The issue of military security clearance for New York bankruptcy debtors came up recently. It’s one of the many situations in which bankruptcy can give workers anxiety. This post will try to further assuage those anxieties by discussing a few ways the law protects workers who file bankruptcy, particularly those employed with governmental units.
To begin with, Section 525(a) of the Bankruptcy Code states that governments cannot:
- “Deny, revoke, suspend, or refuse to renew a license, permit, charter, franchise, or other similar grant to, condition such a grant to, discriminate with respect to such a grant” against a bankruptcy debtor. This is a broad statute that’s designed to protect all government contractors who are in or have exited bankruptcy.
- Section 525(a) forbids the government from denying or terminating an employee on the basis of a bankruptcy filing. The same goes for merely discriminating against an employee who has filed bankruptcy.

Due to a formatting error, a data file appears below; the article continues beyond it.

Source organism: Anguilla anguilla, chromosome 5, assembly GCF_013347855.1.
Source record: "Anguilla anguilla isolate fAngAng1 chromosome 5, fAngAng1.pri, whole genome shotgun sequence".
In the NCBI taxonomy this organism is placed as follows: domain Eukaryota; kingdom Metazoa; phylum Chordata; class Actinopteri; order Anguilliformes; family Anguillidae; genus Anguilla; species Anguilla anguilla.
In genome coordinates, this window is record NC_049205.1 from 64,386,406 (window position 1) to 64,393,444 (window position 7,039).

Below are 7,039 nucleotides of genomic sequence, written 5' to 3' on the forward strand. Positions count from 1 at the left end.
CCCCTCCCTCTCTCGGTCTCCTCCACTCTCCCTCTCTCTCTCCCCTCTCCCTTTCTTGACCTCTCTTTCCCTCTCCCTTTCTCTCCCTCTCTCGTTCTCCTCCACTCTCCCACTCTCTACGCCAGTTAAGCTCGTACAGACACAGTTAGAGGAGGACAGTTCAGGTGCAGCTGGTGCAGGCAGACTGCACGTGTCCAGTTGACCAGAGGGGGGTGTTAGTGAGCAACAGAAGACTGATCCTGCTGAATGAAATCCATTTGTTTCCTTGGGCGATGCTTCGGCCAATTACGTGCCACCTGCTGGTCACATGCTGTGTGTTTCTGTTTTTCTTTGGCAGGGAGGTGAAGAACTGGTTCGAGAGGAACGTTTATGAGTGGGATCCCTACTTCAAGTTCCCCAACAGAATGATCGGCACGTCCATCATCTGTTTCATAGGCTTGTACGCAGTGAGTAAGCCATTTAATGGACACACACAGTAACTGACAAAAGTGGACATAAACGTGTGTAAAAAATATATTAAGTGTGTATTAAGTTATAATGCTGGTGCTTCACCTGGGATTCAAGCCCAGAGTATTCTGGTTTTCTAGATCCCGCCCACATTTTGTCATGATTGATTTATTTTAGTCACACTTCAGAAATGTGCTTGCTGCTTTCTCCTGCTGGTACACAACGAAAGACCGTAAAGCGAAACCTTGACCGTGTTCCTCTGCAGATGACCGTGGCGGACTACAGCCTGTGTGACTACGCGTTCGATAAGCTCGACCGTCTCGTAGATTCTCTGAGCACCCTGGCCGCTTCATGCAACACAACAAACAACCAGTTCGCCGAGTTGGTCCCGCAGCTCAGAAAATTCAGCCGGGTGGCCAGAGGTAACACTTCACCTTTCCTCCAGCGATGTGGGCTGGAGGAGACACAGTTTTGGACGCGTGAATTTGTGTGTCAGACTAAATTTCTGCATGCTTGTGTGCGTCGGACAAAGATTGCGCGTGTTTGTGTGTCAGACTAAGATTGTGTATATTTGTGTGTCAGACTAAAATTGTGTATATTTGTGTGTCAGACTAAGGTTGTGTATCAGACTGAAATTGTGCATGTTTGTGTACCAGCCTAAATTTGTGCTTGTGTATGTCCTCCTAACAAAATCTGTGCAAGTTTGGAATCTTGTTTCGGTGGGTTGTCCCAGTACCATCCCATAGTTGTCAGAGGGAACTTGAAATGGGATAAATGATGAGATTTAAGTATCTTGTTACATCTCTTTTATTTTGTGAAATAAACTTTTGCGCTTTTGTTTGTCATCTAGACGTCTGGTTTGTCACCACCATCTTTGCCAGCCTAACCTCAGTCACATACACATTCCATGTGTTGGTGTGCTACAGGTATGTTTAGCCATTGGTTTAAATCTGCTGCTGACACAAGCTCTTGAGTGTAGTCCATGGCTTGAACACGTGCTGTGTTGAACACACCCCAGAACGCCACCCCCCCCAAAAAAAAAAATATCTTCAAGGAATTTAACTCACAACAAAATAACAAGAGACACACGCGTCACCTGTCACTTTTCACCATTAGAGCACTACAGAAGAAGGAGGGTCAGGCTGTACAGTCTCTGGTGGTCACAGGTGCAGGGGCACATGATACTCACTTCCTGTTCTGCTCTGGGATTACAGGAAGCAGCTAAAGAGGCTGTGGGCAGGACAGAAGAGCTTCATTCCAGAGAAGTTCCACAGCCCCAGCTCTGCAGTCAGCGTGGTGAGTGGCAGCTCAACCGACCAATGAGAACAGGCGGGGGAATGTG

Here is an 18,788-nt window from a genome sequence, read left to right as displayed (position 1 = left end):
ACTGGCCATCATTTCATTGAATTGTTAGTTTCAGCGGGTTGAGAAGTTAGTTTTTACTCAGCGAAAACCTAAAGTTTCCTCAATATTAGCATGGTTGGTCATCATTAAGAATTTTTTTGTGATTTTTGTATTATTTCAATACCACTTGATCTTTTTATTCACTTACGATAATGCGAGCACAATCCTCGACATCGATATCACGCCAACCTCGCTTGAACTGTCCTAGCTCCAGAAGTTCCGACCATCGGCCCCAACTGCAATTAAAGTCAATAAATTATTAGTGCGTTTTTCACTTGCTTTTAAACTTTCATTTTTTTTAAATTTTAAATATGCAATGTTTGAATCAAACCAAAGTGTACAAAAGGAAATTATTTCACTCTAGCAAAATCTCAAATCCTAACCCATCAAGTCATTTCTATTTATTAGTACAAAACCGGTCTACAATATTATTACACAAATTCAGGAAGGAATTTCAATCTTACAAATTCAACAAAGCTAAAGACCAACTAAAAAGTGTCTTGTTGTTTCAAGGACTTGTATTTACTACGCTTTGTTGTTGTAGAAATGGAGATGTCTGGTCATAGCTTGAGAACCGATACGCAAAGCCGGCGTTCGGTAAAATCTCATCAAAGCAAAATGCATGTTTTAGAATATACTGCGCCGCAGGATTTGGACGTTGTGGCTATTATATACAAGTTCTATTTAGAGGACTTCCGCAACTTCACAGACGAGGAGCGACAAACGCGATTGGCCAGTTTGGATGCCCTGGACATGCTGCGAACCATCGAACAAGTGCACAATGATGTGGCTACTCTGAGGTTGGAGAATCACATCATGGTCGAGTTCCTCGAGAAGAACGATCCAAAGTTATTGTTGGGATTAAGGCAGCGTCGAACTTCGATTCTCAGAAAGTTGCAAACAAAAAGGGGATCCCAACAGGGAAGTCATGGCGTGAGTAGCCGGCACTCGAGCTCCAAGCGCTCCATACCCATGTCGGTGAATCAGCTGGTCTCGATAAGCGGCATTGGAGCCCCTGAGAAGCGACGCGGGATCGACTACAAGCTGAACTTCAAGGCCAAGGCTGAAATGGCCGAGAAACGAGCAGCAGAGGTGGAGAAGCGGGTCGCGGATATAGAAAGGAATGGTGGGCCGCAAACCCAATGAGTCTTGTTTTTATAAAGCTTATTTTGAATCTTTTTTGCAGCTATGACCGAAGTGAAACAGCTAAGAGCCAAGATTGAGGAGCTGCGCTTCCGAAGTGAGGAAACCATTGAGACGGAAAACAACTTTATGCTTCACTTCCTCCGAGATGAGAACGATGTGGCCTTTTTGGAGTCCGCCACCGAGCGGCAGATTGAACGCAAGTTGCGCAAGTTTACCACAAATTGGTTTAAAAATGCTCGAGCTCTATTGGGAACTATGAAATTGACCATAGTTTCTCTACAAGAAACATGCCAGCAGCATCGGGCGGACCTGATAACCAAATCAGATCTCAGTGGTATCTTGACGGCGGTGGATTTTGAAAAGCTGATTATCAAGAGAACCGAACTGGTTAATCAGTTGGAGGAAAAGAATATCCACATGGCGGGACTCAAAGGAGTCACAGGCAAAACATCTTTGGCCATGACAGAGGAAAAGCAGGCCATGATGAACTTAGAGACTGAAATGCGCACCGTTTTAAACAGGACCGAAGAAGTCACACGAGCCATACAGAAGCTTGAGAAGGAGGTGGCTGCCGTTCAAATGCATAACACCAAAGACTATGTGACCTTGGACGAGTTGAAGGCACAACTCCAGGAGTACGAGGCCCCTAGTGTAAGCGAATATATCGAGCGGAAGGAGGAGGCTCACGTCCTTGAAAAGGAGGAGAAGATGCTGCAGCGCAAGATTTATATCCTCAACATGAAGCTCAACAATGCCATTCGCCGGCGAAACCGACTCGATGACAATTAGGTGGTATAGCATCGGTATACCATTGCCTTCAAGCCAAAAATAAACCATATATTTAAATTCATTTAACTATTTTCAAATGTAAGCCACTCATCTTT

- The law even protects associates of people who have filed bankruptcy.
Section 525(b) affects how private-sector firms treat bankruptcy debtors. They also may not terminate or discriminate against people who have filed bankruptcy. However, in a subtle difference with the subsection (a), private-sector firms are allowed to choose not to hire people on the basis of a bankruptcy filing.
Another important point shared by both subsections is that neither government nor private employers is allowed to discriminate against a former debtor for not paying a debt that was discharged. Part of that point is to protect the spirit of the Bankruptcy Code’s goal, which is to provide debtors with a fresh start. However, the more mundane reason is to protect former debtors who might owe money to an employer (or someone the employer likes). This particular point protects workers from discrimination, retaliatory firings, or demands for payment in exchange for work from employers whom debtors owe money to.
If you filed bankruptcy and your employer is taking a hostile action against you, the Bankruptcy Code is on your side, and an experienced bankruptcy lawyer can help you keep your job, your duties, and your paycheck if your employer violates Section 525.
For answers to more questions about employment while in bankruptcy, the automatic stay, effective strategies for dealing with foreclosure, and protecting your assets in bankruptcy please feel free to contact experienced Brooklyn bankruptcy attorney Bruce Weiner for a free initial consultation.